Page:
where; 80 is the distance of the maximum possible immersion of the working body of the viscometer, mm; h—immersion value, mm; 11—idle speed, mm.
The indicator of the bearing capacity of the freshly formed layer (plastic strength) is determined by the formula:
P l a s t i c   s t r e n g t h = P S ,   kPa
where; P is the pressure exerted on the mixture at which the mixture begins to be squeezed out of the mold, kg; S is the area of the stamp used for compression, m2.
The fixation time of the structure is determined for dispersed mortar mixtures for construction printing in minutes from the moment of mixing until the mortar is able to withstand a specific load corresponding to 10 times the average density, determined using a Vik device with special nozzles, with no more than 10% deformation in height. The average density of the mortar is determined for dispersed mortar mixtures for construction printing by the mass of the mixture in a measuring cell of a known volume. The appearance of the system for determining these indicators is shown in Figure 4.
After the end of the printing process, the surplus of the mixture is cut off from the surface of the array using a spatula so that its height is 40 ± 1 mm. Using a ruler, a square and a spatula, the mass is cut into six beams (Figure 5).
The flexural strength was determined in accordance with the Russian standard GOST 30744 as an average value between tests along horizontal layers and perpendicular to these layers (Figure 6).
The halves of the beams obtained after flexural tests were immediately tested for compression (Figure 7). Due to the fact that concretes for high-rise structures have been developed, the frost resistance study was carried out according to the second basic method F2 in accordance with the Russian standard GOST 10060-2012 on samples of 100 × 100 × 100 mm. The samples were immersed in water, first at 1/3 of the height for a day, then at 2/3 of the height for a day, and then completely immersed in water for two days. Then, the samples were placed in a Polair CV-105S freezer at a temperature of −18 °C. Each freezing cycle lasted 2.5 h, the thawing cycle at a temperature of 20 °C—2 h. The frost resistance grade was evaluated by the value of the ultimate strength in compression after a certain number of freeze–thaw cycles, according to the Russian standard GOST 10060-2012, taking into account the number of cycles at which the weight loss does not exceed 2% and there are no cracks, chips, and flaking of the ribs on the samples.
The water absorption of the samples was determined according to the Russian standard GOST 12730. The samples were placed in a container filled with water so that the water level in the container was about 50 mm higher than the upper level of the laid samples. The samples were placed on spacers so that the height of the sample was minimal (the prisms and cylinders were placed on their side). The water temperature in the container should be (20 ± 2) °C. The samples were weighed every 24 h of water absorption on a balance with an error of no more than 0.1%. Samples taken out of water were preliminarily wiped with a wrung out damp cloth. The weight of the water flowed out of the pores of the sample onto the weighing pan was included in the weight of the saturated sample. The test was carried out until the results of two successive weighing differed by no more than 0.1%.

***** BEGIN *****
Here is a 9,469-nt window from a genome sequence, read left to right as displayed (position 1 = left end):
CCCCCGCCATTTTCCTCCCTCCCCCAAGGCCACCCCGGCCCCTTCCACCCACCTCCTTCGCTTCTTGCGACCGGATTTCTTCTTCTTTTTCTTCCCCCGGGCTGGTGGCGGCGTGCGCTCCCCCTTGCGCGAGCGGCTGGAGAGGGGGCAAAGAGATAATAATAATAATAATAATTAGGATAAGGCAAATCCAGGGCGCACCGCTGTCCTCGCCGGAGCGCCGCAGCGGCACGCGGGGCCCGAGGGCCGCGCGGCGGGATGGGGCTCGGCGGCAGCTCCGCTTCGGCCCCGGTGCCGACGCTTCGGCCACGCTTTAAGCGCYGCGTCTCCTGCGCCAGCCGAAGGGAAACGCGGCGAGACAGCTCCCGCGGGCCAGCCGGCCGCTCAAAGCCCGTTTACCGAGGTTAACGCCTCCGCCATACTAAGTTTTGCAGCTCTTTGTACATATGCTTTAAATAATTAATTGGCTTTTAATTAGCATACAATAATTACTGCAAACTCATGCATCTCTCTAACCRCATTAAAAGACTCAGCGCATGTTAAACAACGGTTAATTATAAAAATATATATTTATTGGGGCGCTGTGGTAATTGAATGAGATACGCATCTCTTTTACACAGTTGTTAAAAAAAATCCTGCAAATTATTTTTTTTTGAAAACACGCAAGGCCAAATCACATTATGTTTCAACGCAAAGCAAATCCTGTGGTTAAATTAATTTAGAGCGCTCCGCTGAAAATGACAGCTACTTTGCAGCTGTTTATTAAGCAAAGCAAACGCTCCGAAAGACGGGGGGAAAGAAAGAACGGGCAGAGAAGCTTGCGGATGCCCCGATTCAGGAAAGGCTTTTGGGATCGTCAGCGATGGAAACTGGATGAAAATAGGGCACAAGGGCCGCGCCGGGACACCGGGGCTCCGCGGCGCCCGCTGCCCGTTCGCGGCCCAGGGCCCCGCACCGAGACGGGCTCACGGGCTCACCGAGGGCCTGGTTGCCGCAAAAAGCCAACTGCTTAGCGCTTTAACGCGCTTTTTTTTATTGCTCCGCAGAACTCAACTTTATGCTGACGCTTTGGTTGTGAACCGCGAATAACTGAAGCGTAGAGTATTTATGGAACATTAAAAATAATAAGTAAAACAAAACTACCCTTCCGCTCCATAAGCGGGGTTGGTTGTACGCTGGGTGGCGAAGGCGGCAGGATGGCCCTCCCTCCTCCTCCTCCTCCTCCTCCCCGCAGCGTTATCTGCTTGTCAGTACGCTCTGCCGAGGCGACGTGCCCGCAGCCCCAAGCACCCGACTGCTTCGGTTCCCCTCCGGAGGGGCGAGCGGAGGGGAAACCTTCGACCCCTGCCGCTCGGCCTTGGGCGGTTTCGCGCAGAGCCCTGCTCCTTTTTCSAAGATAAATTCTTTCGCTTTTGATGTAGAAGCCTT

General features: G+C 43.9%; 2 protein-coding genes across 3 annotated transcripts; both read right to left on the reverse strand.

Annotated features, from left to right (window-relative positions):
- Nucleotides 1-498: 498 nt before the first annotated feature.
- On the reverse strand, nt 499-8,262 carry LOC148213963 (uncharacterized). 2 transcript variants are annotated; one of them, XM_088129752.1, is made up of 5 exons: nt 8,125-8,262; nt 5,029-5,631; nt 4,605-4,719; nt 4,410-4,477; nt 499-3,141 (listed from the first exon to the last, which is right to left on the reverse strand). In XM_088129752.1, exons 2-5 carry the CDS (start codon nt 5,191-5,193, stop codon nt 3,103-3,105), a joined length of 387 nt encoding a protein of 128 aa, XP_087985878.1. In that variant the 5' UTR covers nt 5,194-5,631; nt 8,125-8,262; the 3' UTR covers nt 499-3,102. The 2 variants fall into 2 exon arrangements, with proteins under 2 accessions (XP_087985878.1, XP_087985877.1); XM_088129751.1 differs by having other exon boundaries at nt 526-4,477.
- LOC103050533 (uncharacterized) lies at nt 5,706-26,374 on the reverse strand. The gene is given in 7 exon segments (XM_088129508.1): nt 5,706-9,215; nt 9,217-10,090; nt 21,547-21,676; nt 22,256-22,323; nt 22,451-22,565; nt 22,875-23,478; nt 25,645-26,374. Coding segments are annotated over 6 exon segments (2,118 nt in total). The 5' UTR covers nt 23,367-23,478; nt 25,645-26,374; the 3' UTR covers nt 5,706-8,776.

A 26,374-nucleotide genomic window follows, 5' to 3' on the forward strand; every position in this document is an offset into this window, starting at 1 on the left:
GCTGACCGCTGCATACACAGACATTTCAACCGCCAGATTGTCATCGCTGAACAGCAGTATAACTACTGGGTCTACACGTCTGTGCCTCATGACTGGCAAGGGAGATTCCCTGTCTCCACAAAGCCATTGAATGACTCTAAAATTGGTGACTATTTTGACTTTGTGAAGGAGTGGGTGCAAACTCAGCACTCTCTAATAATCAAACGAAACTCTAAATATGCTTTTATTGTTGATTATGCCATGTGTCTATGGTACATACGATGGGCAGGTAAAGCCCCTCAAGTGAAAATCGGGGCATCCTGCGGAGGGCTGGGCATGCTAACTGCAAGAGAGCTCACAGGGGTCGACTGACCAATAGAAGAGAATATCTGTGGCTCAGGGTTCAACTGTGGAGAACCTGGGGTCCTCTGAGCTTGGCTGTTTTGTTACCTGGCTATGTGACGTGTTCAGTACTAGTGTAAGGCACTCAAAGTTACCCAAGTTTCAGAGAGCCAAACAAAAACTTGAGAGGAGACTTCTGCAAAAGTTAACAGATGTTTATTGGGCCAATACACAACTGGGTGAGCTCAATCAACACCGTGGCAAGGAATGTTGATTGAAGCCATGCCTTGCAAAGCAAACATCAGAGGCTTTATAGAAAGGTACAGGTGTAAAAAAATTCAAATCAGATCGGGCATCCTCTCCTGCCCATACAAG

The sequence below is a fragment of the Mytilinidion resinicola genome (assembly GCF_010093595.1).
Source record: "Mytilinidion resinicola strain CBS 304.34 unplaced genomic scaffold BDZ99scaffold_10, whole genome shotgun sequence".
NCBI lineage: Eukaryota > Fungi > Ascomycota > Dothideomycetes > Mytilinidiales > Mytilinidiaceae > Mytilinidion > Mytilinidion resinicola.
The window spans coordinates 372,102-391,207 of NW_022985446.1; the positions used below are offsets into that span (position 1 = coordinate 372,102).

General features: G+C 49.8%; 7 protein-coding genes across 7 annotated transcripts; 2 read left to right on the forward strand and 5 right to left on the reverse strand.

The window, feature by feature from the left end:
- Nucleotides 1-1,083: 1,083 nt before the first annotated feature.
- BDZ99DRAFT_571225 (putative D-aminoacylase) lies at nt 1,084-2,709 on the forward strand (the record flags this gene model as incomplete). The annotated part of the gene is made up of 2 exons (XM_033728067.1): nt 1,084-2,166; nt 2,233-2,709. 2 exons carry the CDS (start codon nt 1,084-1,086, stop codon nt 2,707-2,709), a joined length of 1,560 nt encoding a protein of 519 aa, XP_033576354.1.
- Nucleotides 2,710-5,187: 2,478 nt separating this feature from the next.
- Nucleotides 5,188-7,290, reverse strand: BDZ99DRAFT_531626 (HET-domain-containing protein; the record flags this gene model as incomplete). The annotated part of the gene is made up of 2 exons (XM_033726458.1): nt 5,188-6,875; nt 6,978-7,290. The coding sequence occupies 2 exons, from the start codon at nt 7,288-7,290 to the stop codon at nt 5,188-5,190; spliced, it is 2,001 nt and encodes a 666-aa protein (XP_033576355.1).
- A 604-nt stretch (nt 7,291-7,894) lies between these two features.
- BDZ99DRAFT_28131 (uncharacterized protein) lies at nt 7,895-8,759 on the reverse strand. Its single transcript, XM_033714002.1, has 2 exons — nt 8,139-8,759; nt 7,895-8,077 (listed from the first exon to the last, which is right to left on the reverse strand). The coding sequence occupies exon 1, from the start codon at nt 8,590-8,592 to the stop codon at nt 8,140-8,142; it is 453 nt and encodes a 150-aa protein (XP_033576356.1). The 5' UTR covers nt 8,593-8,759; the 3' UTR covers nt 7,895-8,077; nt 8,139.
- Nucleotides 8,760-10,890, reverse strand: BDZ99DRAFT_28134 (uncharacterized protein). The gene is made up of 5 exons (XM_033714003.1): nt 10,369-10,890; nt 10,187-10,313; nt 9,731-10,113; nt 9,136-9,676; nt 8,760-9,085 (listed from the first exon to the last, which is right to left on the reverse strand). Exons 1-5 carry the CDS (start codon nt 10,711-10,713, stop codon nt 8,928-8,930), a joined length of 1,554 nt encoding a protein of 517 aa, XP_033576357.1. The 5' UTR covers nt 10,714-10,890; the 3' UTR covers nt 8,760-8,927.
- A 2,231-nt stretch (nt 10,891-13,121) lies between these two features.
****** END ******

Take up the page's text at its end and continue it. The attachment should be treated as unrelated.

3. Results and Discussion

3.1. Proposals for the Regulatory Code Framework of 3D-Printed Fiber Mortars

The functional purpose of ready-made concrete mixes determines the selection and requirements for raw materials, as well as the patterns of its use for each specific composite material. To create a stable technological process, it is necessary to develop a special composite binder and select aggregates that provide the necessary technological, physical, mechanical properties and performances of the hardened composite. The developed laid mixtures must have such properties as:
Pumpability,
Ability to extrusion and ease of production,
Setting time and temperature change dynamics,
Compressive and flexural strength in parallel and perpendicular directions relative to the plane of the contact zone.
Rocks of layer-by-layer formation and layered structure can be considered as natural prototypes of additively obtained structures. In most cases, these rocks have an order of magnitude higher interlayer adhesion index than those of artificially obtained analogs. When analyzing the reasons for this phenomenon, it was revealed that the natural cementing substance in its composition has a significant content of dispersed fragments of the base rock (rock-forming mineral). This leads to the convergence of the compositions and properties of the layers of the base rock and the interlayers that unite them, contributes to the formation of a seam that does not have significant differences at the micro- and macroscopic levels and, as a consequence of the high adhesion strength. According to the main provisions of the law of affinity of structures [26], this phenomenon can and should be artificially recreated in the design and creation of binding compositions originally intended for additively obtained materials.
Another important aspect that requires attention when complementing the development of additive technologies is the control of the technological process and the quality of the resulting products. Taking into account the specifics of the methods of layer-by-layer synthesis, as a rule, giving a time interval between the formation of adjacent layers, there are risks of the occurrence of fields of mechanical stresses in structures, which, with an unfavorable confluence of factors, can lead to the occurrence of significant deformations or even defects.